Part I Introduction
Japan is an island country, poorly endowed with natural resources and supporting a population of over 120 million in a relatively small area. Yet despite these limiting conditions and the devastation of its manufacturing base during World War II, Japan has managed not only to rebuild its economy but to become one of the leading industrial nations in the world. The economy of Japan is a thriving complex of industry, commerce, finance, agriculture and all the other elements of a modern economic structure. The nation's economy is an advanced stage of industrialization, served by a massive flow of information and highly developed transportation network.
Now the Japanese economy is the second large market economy in the world, Japan accounts for approximately two-thirds of the total GDP of Asia and therefore has played a major role in Asia economy. Japan is the biggest investor in Asia countries and a crucial financier of world financial markets.
Its economic health is important to the overall global economy, especial in Asia Pacific Business Region. Since Japanese "bubble economy" collapsed in 1991s, Japan has grown poor economic performance for several years (1). Moreover Asian financial crisis in 1997 has affected Japanese economy recovery, but Japan still holds the key to successful economic recovery of the APBR.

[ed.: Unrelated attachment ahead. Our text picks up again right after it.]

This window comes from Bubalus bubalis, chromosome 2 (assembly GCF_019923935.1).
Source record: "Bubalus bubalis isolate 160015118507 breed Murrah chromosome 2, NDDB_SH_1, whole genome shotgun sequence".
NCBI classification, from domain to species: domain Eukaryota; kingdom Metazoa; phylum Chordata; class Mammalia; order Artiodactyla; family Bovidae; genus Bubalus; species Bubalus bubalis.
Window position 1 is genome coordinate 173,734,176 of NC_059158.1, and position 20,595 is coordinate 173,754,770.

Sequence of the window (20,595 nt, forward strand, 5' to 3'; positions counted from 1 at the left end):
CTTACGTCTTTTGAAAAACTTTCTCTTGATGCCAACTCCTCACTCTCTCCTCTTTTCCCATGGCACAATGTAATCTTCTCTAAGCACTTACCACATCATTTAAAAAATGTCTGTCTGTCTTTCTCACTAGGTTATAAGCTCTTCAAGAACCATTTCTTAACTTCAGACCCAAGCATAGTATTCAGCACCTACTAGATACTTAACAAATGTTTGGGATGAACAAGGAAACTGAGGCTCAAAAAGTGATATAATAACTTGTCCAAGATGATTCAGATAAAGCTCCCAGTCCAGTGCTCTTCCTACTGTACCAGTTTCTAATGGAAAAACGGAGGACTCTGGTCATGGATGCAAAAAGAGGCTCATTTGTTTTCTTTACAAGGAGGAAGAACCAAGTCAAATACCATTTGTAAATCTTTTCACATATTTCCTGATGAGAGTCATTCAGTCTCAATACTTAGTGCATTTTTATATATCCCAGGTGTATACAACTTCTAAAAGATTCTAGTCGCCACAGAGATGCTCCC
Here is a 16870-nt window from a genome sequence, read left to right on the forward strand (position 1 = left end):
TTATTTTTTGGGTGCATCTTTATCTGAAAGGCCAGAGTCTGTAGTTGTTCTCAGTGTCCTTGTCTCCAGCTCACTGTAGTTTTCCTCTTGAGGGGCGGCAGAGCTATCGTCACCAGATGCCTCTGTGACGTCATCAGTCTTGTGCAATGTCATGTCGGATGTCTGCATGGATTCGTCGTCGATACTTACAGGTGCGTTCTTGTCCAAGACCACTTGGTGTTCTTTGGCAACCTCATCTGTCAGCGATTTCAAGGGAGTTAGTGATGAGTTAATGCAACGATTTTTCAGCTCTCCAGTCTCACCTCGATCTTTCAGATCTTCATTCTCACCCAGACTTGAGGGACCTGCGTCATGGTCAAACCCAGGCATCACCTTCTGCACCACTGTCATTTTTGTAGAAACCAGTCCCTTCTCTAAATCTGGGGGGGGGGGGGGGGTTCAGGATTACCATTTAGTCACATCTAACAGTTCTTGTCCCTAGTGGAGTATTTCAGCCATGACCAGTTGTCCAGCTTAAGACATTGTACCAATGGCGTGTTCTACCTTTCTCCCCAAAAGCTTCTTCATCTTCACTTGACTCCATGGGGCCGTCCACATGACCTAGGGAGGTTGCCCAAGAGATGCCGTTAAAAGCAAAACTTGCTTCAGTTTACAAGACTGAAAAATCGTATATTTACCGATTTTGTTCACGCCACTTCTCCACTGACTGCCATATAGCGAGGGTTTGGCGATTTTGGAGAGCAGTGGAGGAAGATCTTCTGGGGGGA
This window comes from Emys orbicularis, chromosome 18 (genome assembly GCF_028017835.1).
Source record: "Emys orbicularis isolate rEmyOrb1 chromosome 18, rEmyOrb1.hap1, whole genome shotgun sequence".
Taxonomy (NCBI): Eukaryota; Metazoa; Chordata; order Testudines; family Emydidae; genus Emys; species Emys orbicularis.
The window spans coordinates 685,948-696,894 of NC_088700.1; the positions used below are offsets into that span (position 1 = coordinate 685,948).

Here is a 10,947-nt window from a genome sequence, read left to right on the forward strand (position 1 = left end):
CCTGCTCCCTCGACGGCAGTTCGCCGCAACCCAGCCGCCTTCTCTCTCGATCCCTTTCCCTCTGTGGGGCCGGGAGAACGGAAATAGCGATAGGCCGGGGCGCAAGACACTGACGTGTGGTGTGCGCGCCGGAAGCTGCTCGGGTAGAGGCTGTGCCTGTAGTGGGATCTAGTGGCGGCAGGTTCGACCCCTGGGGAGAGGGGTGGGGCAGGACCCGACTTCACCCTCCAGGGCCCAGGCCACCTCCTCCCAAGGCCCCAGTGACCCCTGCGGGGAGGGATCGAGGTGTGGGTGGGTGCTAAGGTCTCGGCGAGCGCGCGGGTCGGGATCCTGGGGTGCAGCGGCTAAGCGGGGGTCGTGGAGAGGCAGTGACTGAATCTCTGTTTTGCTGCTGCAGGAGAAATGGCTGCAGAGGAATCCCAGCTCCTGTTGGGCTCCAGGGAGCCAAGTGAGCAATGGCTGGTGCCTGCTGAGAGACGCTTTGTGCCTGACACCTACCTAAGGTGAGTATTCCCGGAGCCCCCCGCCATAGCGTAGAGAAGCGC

Part II Multiple Explanation of Japan's Economic Success Postwar
Japan's extraordinary economic achievements during the post-world war II period inspired awe throughout the world. In the course of three decades, Japan transformed itself from a war-devastated country, whose industrial recovery centered on the production of "cheap gadget" and light consumer goods, into an affluent and technologically sophisticated global industrial leader (refer to Appendix 1). In trade, Japanese export successes have contributed to expanding surpluses in the country's international accounts since the 1970s. These huge surpluses...